When I hear people talking about the greatest generation, I'm deeply respectful of those who have come before us and I agree that there have been some incredible generations of Americans who've made great sacrifices, who have enabled people like me to live a much better life [inaud.], but I refuse to believe America has seen the greatest generation.  I'd like to believe that America's greatest generation is that one yet to be born, but the one that's coming and the one that's coming because they're going to realize that opportunities still indeed do exist and Jobs for Americas Graduates is one of the reasons that we have every, every basis to remain optimistic about our future...

transcript of brief interview
after his remarks Huckabee spoke with a couple of reporters.  Looking ahead to January, he will be launching a book tour.  Now, however, he is working to ensure a smooth transition with Gov.-elect Beebe.

...working up until the time of the transition.  I mean the thing is the job is very much in play and so there are a lot of things that I'm having to do.  In fact this has been one of the busiest times in my ten years, in part because there are so many things that have to be closed out and finalized.  So it's not like you just say, oh the election's over, I think I'll kick back and go duck hunting.  I thought I might get to do that.  Wrong.

DEMOCRACY IN ACTION: What's your assessment of 2006, and how can the Republicans rebound from that?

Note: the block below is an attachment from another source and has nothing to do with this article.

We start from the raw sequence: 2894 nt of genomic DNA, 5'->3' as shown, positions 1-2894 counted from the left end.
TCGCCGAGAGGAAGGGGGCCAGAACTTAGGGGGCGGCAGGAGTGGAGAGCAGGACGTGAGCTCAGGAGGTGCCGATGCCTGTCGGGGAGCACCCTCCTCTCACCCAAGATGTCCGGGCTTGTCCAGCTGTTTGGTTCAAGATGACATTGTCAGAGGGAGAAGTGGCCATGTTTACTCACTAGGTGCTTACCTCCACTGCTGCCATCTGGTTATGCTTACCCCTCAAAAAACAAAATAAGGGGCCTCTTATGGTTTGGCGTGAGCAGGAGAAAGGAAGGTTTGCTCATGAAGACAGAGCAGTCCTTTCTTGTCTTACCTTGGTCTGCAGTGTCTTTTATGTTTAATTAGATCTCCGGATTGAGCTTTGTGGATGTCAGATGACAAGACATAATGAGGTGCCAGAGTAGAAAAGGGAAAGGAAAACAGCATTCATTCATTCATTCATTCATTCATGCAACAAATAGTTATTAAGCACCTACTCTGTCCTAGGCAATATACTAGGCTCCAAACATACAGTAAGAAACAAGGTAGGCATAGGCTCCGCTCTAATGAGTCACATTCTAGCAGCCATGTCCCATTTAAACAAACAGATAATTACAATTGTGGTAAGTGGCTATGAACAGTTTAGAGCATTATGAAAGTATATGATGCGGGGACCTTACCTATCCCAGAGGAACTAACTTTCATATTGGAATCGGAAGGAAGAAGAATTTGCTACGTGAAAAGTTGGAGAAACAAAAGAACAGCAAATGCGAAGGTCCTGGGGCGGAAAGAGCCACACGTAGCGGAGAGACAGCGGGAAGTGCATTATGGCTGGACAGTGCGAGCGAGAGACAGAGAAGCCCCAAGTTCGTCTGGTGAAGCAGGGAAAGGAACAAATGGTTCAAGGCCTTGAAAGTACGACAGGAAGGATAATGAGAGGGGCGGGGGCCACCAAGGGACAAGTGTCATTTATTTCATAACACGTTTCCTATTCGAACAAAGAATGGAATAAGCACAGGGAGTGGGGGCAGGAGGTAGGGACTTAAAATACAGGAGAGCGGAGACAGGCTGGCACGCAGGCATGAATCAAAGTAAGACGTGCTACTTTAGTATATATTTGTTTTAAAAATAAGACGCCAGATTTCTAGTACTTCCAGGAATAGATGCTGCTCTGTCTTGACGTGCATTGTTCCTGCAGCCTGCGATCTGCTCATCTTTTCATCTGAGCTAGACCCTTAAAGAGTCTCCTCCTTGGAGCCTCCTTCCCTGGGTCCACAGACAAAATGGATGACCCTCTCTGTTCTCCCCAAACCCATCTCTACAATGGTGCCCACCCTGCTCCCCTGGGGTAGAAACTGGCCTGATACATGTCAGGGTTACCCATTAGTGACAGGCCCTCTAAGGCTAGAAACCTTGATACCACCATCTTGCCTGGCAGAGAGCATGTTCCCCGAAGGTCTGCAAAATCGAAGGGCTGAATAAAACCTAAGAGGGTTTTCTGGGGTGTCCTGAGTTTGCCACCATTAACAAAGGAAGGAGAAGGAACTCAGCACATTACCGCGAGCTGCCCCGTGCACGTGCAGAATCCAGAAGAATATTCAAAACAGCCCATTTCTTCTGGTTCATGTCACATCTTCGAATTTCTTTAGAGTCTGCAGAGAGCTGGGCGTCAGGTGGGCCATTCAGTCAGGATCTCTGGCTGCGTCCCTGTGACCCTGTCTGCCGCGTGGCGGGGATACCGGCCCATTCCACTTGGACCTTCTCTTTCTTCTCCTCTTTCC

We clearly have to realize that the American people fired the Republican Party from power.  That's the best way to look at it.  If you're given a job, people have an expectation of how that job is to be performed.  If you don't do it, you get fired, and they'll hire someone else.  That's what's happened.  In order for us to be re-employed to lead the Congress or any other positions across the country, we've got to remember what the boss wants and get the job done.  There was a failure on the part of the Republican Party to listen to the needs and interests of people out there in the real world trying to put food on the table, get to work on time, raise their kids in a safe neighborhood and make sure their kids' education is going to lead them to a job.  When we get back to that priority, making sure that government is competent, that it works, that it's listening to the people that it's supposed to serve, I'll think we'll regain the trust of the American people, but until then we won't.